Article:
Too often, I see organizations rush headlong into public cloud investments, only to pull resources back on-premises in a matter of months. This is a move so commonplace that we at CDW have a term for it: the Cloud U-turn.
The problem, of course, isn’t with the public cloud itself. Countless companies are successfully running workloads with Microsoft Azure and other hyperscalers. But organizations run into predictable problems when they fail to anticipate common challenges and devise a plan to overcome them.
In particular, organizations should watch out for these four cloud pitfalls.
1. Unclear Business Drivers
The cloud isn’t magical. In effect, it’s simply a data center that exists outside of an organization. So, to justify a move to the public cloud, IT leaders need a clear sense of what challenges they’re trying to address. Often, people will simply cite their aging on-premises hardware, not realizing that a lift and shift to the cloud isn’t necessarily a cure-all that will result in long-term cost savings.
On the other hand, if organizations are experiencing challenges developing and deploying new applications due to the difficulty of quickly expanding on-premises hardware, the public cloud may very well help them solve their problems. But that’s the key: knowing what problem needs to be solved and ensuring that the cloud can help before making a move.
2. Lack of Executive Sponsorship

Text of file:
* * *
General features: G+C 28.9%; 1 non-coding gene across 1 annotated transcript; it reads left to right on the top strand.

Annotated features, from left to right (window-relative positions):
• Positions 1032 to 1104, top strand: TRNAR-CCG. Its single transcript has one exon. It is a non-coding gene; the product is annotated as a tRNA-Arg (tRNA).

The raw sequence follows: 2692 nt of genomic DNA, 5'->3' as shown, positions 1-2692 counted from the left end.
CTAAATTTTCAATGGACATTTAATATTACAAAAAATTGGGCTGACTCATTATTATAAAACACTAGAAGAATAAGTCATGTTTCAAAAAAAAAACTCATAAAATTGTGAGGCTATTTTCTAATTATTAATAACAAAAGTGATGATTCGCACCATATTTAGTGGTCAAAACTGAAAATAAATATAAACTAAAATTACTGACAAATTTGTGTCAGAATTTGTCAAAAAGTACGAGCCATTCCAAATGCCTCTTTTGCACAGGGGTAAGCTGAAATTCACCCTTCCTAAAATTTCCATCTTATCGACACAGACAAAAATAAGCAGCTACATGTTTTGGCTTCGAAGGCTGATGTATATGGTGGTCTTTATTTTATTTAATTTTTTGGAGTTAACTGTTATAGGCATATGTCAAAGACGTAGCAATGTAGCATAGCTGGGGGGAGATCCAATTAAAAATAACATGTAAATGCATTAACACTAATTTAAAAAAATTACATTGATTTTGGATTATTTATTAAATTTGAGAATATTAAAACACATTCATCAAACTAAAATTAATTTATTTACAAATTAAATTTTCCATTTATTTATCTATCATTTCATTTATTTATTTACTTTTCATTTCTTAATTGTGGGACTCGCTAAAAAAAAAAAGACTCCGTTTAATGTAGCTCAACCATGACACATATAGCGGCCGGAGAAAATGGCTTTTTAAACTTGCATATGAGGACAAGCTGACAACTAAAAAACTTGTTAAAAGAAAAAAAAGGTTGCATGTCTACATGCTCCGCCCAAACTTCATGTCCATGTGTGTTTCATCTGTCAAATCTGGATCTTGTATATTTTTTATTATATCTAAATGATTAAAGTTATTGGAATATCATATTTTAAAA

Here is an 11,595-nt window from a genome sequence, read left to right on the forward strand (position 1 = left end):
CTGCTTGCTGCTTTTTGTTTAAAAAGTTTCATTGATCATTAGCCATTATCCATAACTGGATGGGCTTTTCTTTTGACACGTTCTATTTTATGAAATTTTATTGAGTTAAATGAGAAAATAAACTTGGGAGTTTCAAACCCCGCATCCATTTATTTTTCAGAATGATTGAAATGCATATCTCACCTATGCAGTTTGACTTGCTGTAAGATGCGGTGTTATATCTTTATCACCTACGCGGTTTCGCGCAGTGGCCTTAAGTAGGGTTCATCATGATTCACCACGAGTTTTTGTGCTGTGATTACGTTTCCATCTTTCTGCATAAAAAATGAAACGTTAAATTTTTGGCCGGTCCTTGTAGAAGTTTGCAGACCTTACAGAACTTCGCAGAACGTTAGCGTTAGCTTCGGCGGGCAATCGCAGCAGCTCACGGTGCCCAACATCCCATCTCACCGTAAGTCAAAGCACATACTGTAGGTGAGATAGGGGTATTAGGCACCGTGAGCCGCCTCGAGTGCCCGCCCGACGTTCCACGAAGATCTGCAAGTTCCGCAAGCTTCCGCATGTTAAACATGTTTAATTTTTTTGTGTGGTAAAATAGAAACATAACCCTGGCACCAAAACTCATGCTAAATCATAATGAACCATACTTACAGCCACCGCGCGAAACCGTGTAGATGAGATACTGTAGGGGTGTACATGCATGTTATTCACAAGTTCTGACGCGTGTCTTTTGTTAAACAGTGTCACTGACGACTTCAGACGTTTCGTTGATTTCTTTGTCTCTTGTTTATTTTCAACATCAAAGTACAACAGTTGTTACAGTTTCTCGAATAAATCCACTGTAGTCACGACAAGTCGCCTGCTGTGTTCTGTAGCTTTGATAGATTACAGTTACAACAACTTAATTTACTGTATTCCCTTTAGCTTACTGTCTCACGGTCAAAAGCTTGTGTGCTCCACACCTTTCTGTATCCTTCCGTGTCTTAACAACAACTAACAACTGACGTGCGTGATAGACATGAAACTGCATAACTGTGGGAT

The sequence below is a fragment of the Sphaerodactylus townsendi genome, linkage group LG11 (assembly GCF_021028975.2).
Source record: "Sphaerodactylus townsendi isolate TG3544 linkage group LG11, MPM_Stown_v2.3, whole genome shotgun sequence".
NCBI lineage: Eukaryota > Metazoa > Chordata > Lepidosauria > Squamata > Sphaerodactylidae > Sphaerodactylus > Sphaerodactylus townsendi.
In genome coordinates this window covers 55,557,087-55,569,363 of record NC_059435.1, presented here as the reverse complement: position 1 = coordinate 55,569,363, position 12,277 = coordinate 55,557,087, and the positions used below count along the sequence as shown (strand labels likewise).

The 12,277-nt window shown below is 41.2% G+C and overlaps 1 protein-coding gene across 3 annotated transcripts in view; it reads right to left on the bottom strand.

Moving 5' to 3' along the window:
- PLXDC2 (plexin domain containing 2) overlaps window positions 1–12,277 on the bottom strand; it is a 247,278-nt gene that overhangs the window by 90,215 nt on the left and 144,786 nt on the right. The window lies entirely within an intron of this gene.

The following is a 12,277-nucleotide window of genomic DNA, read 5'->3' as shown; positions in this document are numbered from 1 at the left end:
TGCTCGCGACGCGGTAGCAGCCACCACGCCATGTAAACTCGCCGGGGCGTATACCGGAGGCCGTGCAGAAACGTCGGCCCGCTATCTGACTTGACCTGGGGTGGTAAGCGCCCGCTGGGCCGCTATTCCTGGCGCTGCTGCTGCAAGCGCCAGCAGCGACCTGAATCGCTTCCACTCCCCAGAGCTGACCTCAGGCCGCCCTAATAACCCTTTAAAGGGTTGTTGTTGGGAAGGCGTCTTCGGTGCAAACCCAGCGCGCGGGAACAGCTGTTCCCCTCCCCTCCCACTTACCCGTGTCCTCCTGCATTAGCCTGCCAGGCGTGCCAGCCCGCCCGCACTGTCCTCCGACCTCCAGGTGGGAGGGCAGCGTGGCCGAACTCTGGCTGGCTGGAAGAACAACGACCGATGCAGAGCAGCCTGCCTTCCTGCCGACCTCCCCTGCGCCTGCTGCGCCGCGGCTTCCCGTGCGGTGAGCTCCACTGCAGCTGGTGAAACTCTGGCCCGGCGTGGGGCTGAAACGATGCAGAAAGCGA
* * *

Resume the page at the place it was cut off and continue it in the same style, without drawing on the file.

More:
Any cloud migration requires an investment of time, people and financial resources. Usually, that money isn’t baked into an IT department’s budget, and even senior-level IT managers such as directors and vice presidents lack the ability to simply move money around within the organization. That’s why support from the executive suite is so important.
When CEOs and CFOs are invested in a move to the cloud, they’ll work to make sure IT shops have the resources they need. When they’re not invested, things can go wrong in a hurry.
3. Weak Cloud Security Strategy
“The cloud provider will take care of it” is not an effective security strategy. It’s true that public cloud vendors closely safeguard their infrastructure. But that’s just it — they’re protecting their environment, which, for Infrastructure as a Service providers, means that the focus is largely on securing the vendor’s hardware. Organizations still need to implement their own policies and procedures to prevent breaches. If an IT shop fails to encrypt data or establish appropriate access policies, no amount of cloud-layer security will be able to paper over these missteps.
4. Moving Too Fast, with Too Little Expertise
Don’t expect to move everything to the cloud over a weekend and then have everything up and running efficiently when people come back to work on Monday. A cloud migration should be treated like a brand-new build. Especially because the public cloud requires a unique (and in-demand) skill set, this might mean going at a slow pace. I recently spoke with one customer, for instance, that took 18 months to move 180 virtual machines to the public cloud.